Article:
Following the Trump administration’s reversal of Obama-era policies encouraging schools to use affirmative action to diversity their student bodies, Boston College says it will continue to use race as a factor in admissions.
“Boston College will continue to practice affirmative action in accordance with recent Supreme Court decisions involving the University of Michigan (2003) and University of Texas (2016),” John Mahoney, dean of undergraduate admission and financial aid, wrote in an email to The Heights. “As affirmed in those decisions, race is one of many factors which may be used in a holistic application review process.”
On July 3, the Trump administration rescinded seven Obama-era policy guidelines with regard to affirmative action. A joint letter written by the Education and Justice Departments laid out the current administration’s argument that the guidelines overstepped the boundaries for the executive branch’s constitutional power.
Harvard is currently involved in a lawsuit alleging discrimination against Asian Americans in its admissions process, which is expected to go to trial in Oct. 2018. While some experts called this policy change a political move, others believe that it will not leave a substantial impact on the legal battle.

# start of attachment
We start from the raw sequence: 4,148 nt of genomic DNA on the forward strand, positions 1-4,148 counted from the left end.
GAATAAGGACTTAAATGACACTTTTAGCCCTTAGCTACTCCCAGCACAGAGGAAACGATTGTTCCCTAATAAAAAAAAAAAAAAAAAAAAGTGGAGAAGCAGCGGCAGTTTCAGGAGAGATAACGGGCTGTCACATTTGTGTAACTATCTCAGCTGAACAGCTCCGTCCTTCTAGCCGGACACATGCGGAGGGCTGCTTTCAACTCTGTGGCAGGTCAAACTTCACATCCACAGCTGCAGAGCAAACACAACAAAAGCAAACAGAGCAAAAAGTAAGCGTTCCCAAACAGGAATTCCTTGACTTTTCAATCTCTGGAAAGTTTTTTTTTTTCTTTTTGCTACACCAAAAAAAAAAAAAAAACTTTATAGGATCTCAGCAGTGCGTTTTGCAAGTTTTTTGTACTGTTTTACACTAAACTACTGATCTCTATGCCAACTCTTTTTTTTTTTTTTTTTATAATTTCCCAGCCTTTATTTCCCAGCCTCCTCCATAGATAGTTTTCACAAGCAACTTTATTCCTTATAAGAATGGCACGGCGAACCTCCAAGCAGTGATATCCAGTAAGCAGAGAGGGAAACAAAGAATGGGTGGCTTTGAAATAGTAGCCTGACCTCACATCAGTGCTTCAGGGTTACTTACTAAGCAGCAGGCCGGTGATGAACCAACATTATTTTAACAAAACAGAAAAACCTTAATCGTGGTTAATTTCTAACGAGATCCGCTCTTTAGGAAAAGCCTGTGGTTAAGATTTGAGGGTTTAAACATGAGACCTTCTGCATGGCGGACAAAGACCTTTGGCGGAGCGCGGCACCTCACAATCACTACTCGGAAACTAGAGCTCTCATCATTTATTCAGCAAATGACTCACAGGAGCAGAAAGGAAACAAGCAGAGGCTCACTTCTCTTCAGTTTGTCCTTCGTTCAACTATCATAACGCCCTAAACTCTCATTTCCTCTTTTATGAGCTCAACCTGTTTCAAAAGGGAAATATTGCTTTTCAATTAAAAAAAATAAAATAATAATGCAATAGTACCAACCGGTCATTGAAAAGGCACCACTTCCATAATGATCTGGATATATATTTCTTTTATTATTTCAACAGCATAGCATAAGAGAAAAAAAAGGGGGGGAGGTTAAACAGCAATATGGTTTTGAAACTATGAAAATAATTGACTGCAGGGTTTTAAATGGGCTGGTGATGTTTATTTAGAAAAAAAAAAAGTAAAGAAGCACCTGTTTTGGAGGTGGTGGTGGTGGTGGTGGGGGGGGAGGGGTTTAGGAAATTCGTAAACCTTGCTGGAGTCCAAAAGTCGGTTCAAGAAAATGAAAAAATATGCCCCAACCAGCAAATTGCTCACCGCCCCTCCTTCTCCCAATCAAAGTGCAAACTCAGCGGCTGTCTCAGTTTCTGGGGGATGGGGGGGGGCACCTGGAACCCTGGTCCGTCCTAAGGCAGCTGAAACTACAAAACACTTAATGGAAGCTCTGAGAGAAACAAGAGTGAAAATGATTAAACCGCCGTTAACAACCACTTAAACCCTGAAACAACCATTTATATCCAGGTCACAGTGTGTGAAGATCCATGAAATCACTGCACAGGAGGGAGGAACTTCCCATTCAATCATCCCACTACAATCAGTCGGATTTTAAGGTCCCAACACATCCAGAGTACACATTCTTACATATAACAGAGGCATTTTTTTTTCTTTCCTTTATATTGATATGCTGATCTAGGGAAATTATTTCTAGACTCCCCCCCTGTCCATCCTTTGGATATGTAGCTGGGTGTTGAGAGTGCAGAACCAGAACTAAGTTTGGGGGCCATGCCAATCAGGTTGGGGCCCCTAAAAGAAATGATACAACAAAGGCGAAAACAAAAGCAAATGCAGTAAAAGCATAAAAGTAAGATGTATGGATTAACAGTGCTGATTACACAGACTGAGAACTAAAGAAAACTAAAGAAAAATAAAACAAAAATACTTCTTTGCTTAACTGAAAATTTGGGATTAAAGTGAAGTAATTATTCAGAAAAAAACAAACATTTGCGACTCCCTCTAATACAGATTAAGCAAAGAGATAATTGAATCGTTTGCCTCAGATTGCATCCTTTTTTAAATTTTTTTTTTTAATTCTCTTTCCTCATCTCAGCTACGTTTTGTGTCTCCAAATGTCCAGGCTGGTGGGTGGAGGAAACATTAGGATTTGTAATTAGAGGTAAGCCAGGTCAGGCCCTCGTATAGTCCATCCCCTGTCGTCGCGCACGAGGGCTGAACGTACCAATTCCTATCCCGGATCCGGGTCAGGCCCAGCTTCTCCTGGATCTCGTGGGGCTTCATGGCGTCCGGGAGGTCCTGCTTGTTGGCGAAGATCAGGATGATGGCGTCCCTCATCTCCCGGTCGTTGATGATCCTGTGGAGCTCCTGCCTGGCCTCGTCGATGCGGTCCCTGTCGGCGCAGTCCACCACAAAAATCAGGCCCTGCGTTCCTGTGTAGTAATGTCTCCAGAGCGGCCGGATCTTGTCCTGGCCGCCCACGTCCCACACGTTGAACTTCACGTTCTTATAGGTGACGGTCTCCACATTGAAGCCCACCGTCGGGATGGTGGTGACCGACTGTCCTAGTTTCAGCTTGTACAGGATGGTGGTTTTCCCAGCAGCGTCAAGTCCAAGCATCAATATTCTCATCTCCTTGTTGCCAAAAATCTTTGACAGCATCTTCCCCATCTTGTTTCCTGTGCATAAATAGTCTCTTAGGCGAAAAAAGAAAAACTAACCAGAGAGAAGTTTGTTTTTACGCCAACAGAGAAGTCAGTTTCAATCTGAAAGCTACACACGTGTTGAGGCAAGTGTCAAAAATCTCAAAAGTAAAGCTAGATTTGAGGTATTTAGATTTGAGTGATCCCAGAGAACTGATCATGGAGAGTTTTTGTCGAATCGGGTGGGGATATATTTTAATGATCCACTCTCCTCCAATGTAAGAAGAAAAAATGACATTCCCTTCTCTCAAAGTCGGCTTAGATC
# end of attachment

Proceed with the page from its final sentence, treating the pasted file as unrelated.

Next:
According to the New York Times, the Trump administration reposted a Bush administration affirmative action document online that had previously been withdrawn in the wake of newer policies.
“The Department of Education strongly encourages the use of race-neutral methods for assigning students to elementary and secondary schools,” the document reads.
One working paper published by sociologists Daniel Hirschman of Brown University and Ellen Berry of the University of Toronto found that the proportion of schools considering race in admissions has declined in recent years. In 1994, they found, about 60 percent of selective colleges—schools that reject at least 15 percent of their applicants—publicly stated that they considered race in their admissions process. By 2014, that number was down to the 35 percent.
Economists Stacy Dale and Alan Krueger, however, have shown that attending a prestigious school is especially beneficial for minorities and first-generation students, possibly because it helps them develop professional networks their families lack. While affluent white students could rely on their families and friends for help in the job hunt, black, Hispanic, and lower-income alums may have needed the connections provided on the most elite campuses.
Featured Image by Katie Genirs / Heights Editor